'I don't believe sports really had anything to do with it. And as far as the physical impossibilities are concerned, woud'nt those decrease with technology? I'm sure their sledges are'nt made out of whale bone, or are they? Who is checking their claim out? That was the question.' It has everything to do with sport, and it always has. Apsley Charry-Garrard (the youngest member of Scott's 1910-12 team) described his motivation as follows: 'There is a strong urge to conquer the dreadful forces of nature, and perhaps to get consciousness of ourselves, of life, and of the shadowy workings of our human minds. Physical capacity is the only limit.' No King and Country there. My last expedition was the equivalent of 31 marathons back to back (over the frozen surface of the Arctic Ocean, with a lowest temperature of -48C.) My next expedition will be the equivalent of 69 marathons back to back (or the entire route of the Tour de France). I'm an athlete, not an explorer. Everyone knows where the Poles are nowadays - I'm not skiing along drawing maps. As for verifying my claim(s), there's no governing body. No start/finish line. No checkpoints to ski through. I do, however, carry a CLS Argos beacon in my sledge - http://www.cls.fr/html/argos/aventure/products_en.html - and my daily positions are broadcast on my website for all to see. And you'd need a big freezer to fake this. As for technology making things easier. My sledge is hand-made from carbon fibre and kevlar, but full, it weighs 440lbs (with 120 days of food). Scott's team (with pre-positioned depots and the assistance of dogs, ponies and tractors) were pulling 250lbs each. As for Scott being 'a bumbling amateur', I'm going to use Cherry-Garrard's words again. 'There are those who say Scott should have relied on dogs... the people who talk of these things have no knowledge.' Cheers, Ben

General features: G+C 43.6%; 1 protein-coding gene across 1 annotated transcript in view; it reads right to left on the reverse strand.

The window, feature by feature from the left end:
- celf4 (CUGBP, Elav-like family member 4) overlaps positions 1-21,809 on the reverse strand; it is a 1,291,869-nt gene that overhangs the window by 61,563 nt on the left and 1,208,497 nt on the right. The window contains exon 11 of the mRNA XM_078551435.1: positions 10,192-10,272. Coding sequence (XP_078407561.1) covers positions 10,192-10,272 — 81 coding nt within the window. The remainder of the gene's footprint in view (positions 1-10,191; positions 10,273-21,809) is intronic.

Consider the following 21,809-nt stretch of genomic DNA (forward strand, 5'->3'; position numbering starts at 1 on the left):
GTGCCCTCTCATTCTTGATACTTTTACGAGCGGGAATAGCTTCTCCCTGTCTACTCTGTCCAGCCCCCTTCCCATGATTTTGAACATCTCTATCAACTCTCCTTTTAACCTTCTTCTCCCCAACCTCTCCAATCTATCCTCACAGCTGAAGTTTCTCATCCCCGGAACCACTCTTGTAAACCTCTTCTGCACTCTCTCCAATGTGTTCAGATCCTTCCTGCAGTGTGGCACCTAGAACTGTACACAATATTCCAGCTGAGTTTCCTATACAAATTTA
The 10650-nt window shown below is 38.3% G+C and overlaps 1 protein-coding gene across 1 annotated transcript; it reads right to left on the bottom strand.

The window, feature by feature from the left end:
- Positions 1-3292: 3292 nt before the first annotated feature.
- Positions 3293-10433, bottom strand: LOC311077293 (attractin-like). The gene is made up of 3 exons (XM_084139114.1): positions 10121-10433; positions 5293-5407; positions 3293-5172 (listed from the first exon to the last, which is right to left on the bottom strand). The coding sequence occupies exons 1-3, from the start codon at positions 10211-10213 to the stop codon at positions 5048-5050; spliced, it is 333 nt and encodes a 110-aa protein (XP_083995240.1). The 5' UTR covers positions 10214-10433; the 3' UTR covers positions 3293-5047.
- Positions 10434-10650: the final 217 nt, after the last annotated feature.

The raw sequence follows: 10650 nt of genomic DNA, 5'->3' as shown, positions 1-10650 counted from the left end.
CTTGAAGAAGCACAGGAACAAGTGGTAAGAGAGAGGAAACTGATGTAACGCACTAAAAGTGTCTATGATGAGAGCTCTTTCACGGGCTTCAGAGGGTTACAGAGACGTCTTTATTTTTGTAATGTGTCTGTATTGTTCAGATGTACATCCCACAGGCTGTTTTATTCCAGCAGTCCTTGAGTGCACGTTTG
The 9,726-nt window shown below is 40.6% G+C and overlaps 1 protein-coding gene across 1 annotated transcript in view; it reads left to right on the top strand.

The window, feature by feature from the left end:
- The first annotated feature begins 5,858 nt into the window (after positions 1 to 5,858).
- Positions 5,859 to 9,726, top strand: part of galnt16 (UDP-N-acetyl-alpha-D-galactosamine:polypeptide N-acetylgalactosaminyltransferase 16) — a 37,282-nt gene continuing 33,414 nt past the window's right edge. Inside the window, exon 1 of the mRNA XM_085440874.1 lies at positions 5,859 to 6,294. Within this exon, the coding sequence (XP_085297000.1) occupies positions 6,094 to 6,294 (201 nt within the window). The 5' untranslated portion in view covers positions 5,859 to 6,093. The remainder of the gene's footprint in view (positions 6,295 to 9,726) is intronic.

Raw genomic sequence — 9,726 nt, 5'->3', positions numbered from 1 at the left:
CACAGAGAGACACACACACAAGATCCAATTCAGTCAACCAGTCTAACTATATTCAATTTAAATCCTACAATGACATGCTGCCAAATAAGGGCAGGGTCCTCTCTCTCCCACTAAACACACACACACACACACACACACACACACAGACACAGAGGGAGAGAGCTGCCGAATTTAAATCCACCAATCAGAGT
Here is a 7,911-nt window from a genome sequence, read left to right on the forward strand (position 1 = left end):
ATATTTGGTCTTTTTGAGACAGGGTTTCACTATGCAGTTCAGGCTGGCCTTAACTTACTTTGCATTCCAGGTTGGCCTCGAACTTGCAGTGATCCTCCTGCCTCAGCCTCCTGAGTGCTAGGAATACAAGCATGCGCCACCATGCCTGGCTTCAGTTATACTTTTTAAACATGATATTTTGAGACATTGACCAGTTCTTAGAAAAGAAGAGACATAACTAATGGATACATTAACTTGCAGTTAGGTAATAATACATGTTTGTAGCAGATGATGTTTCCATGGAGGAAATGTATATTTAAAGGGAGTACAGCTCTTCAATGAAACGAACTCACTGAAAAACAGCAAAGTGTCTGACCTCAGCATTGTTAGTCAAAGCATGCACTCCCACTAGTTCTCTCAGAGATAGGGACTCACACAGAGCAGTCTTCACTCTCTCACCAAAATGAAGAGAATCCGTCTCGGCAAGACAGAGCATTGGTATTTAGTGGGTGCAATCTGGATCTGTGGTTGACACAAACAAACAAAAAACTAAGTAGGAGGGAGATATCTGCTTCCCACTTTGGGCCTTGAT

posted by bsaunders at 04:51 PM on July 24
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